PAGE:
He referred to himself as the “black, male Lucille Ball.” Essence considered him “a breath of fresh air in an industry that often takes itself too seriously.” He dressed the likes of Grace Jones, Princess Diana and Paloma Picasso, and was known for his exuberant designs and spirited runways. For many, Patrick Kelly represented joy.
His contributions to the fashion industry are profound — he’s been the subject of museum retrospectives before — but his legacy has just recently started receiving mainstream recognition. (He died in 1990.) With an exhibition from the Brooklyn-based artist Derrick Adams at the SCAD FASH Museum of Fashion + Film inspired by his work and a biography on the way from esteemed academic Dr. Eric Darnell Pritchard, it’s likely that his name will become a greater part of the fashion consciousness.
“I was aware of who Patrick Kelly was as a designer and his legacy but I didn’t really know about Patrick Kelly the person, which is why the archive was so important,” Adams said on a panel hosted by SCAD deFINE Art in Atlanta.
To prepare for this project, Adams immersed himself in Kelly’s archives at the Schomburg Center for Research in Black Culture in New York. He discovered a trove of artifacts including sketches, swatches, memorabilia, and personal correspondence belonging to the African-American designer — all of which laid the groundwork for an exhibit that first debuted at the Studio Museum in Harlem in 2017. For the SCAD show, the large-scale collages and sculptural works are displayed alongside archival items on loan from Kelly’s friend Carol Martin — including dresses by the designer, newspaper clippings, and a fashion show invite — for the first time.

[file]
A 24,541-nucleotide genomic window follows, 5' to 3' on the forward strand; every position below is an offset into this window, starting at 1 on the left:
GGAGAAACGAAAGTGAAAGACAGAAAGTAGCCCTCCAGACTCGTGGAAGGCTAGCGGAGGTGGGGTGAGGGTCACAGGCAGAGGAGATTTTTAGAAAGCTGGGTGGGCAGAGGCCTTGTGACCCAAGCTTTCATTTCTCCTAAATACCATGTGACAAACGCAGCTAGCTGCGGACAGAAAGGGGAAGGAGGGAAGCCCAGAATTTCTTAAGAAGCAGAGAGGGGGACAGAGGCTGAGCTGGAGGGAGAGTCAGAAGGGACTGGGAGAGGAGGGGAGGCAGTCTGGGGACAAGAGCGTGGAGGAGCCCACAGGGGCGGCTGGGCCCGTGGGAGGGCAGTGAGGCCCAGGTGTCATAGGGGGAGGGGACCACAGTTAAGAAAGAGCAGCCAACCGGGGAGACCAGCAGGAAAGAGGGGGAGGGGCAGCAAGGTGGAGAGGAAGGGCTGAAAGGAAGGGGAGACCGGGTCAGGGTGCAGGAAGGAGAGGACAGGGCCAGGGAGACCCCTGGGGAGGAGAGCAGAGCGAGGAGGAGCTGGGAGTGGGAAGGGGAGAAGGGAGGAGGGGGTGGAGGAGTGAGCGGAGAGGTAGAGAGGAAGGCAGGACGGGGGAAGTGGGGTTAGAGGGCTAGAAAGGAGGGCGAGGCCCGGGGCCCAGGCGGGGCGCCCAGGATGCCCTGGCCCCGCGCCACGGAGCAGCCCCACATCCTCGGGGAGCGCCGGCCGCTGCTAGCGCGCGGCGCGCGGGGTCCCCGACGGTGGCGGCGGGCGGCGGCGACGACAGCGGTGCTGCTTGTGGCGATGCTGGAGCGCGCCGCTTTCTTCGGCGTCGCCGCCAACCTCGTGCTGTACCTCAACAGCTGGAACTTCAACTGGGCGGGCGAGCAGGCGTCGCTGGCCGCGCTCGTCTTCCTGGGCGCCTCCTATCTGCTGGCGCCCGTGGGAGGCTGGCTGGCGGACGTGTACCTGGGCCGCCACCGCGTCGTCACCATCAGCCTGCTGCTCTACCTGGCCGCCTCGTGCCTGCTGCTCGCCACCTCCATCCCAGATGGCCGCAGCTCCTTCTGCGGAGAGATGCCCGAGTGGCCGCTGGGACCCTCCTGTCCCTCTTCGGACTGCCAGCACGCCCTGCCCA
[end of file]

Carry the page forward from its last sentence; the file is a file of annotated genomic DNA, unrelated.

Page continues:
“I discovered in the archive that there was a proposal from Dr. Maya Angelou requesting support from a publishing company to produce a book on Patrick Kelly. It was making a plea about how important it was that a book be made about this person at this particular point in history. She said that it should be titled Patrick Kelly: The Journey, so when I was putting together the work I thought the most fitting title would be a reference to the letter.”
Kelly was born in Vicksburg, Mississippi in 1954. He attended segregated schools until his senior year of high school. On a 2019 episode of the “Dressed” podcast, Dr. Pritchard explained how “that race context informed his social, political, and cultural beliefs. He grew up in a rich context for thinking about individuality, democracy, diversity, difference, and inclusion as things to be fought for and celebrated.”
Kelly’s interest in fashion came from the women in his life — and particularly the fashion magazines his domestic-worker grandmother would bring back from the homes she cleaned to give to him. “He’d look through those and really loved the images that were in them but he also noticed black people were not in those magazines,” Pritchard said on “Dressed.” “He knew that black culture and style was important enough and significant enough to be the center subjects. That gave him the gumption to want to get into fashion.”
After a one-year stint at Jackson State University, Kelly moved to Atlanta and began working at an Yves Saint Laurent boutique. He would make clothes for his friends on the side for their nights out (dubbed locally as “The Kelly Kids”). It was there he met model Pat Cleveland, who would encourage him to move to New York City to pursue fashion. But his journey wasn’t easy: A Parsons scholarship he had received was rescinded and he was unable to secure a job with any of the fashion houses, many of them American sportswear labels that at the time didn’t jive with his artistic sensibilities. After a little over a year, Kelly headed to Paris — and it was there that he would achieve in a few years what many aspire to in a lifetime.